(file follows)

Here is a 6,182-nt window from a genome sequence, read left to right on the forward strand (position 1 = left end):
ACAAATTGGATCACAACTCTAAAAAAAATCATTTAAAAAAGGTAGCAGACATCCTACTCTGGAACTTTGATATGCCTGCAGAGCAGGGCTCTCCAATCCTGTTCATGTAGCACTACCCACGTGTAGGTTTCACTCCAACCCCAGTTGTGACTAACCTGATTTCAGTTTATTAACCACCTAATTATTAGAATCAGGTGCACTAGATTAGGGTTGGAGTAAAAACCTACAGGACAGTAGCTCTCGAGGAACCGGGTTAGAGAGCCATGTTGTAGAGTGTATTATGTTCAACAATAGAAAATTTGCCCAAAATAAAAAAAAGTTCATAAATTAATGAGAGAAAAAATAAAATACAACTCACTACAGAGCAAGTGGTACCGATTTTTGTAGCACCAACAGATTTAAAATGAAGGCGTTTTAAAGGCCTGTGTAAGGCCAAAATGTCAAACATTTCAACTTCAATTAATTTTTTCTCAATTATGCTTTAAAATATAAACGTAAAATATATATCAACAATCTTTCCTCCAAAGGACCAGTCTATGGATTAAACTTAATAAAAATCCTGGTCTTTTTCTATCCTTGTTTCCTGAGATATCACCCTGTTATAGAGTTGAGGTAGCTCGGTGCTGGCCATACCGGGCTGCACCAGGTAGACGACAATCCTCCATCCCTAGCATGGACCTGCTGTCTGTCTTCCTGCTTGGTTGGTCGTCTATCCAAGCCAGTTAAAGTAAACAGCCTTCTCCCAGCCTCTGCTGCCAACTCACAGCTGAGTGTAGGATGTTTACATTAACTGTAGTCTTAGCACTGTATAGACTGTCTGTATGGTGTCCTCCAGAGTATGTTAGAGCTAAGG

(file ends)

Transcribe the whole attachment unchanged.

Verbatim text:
Here is a 6,182-nt window from a genome sequence, read left to right on the forward strand (position 1 = left end):
ACAAATTGGATCACAACTCTAAAAAAAATCATTTAAAAAAGGTAGCAGACATCCTACTCTGGAACTTTGATATGCCTGCAGAGCAGGGCTCTCCAATCCTGTTCATGTAGCACTACCCACGTGTAGGTTTCACTCCAACCCCAGTTGTGACTAACCTGATTTCAGTTTATTAACCACCTAATTATTAGAATCAGGTGCACTAGATTAGGGTTGGAGTAAAAACCTACAGGACAGTAGCTCTCGAGGAACCGGGTTAGAGAGCCATGTTGTAGAGTGTATTATGTTCAACAATAGAAAATTTGCCCAAAATAAAAAAAAGTTCATAAATTAATGAGAGAAAAAATAAAATACAACTCACTACAGAGCAAGTGGTACCGATTTTTGTAGCACCAACAGATTTAAAATGAAGGCGTTTTAAAGGCCTGTGTAAGGCCAAAATGTCAAACATTTCAACTTCAATTAATTTTTTCTCAATTATGCTTTAAAATATAAACGTAAAATATATATCAACAATCTTTCCTCCAAAGGACCAGTCTATGGATTAAACTTAATAAAAATCCTGGTCTTTTTCTATCCTTGTTTCCTGAGATATCACCCTGTTATAGAGTTGAGGTAGCTCGGTGCTGGCCATACCGGGCTGCACCAGGTAGACGACAATCCTCCATCCCTAGCATGGACCTGCTGTCTGTCTTCCTGCTTGGTTGGTCGTCTATCCAAGCCAGTTAAAGTAAACAGCCTTCTCCCAGCCTCTGCTGCCAACTCACAGCTGAGTGTAGGATGTTTACATTAACTGTAGTCTTAGCACTGTATAGACTGTCTGTATGGTGTCCTCCAGAGTATGTTAGAGCTAAGG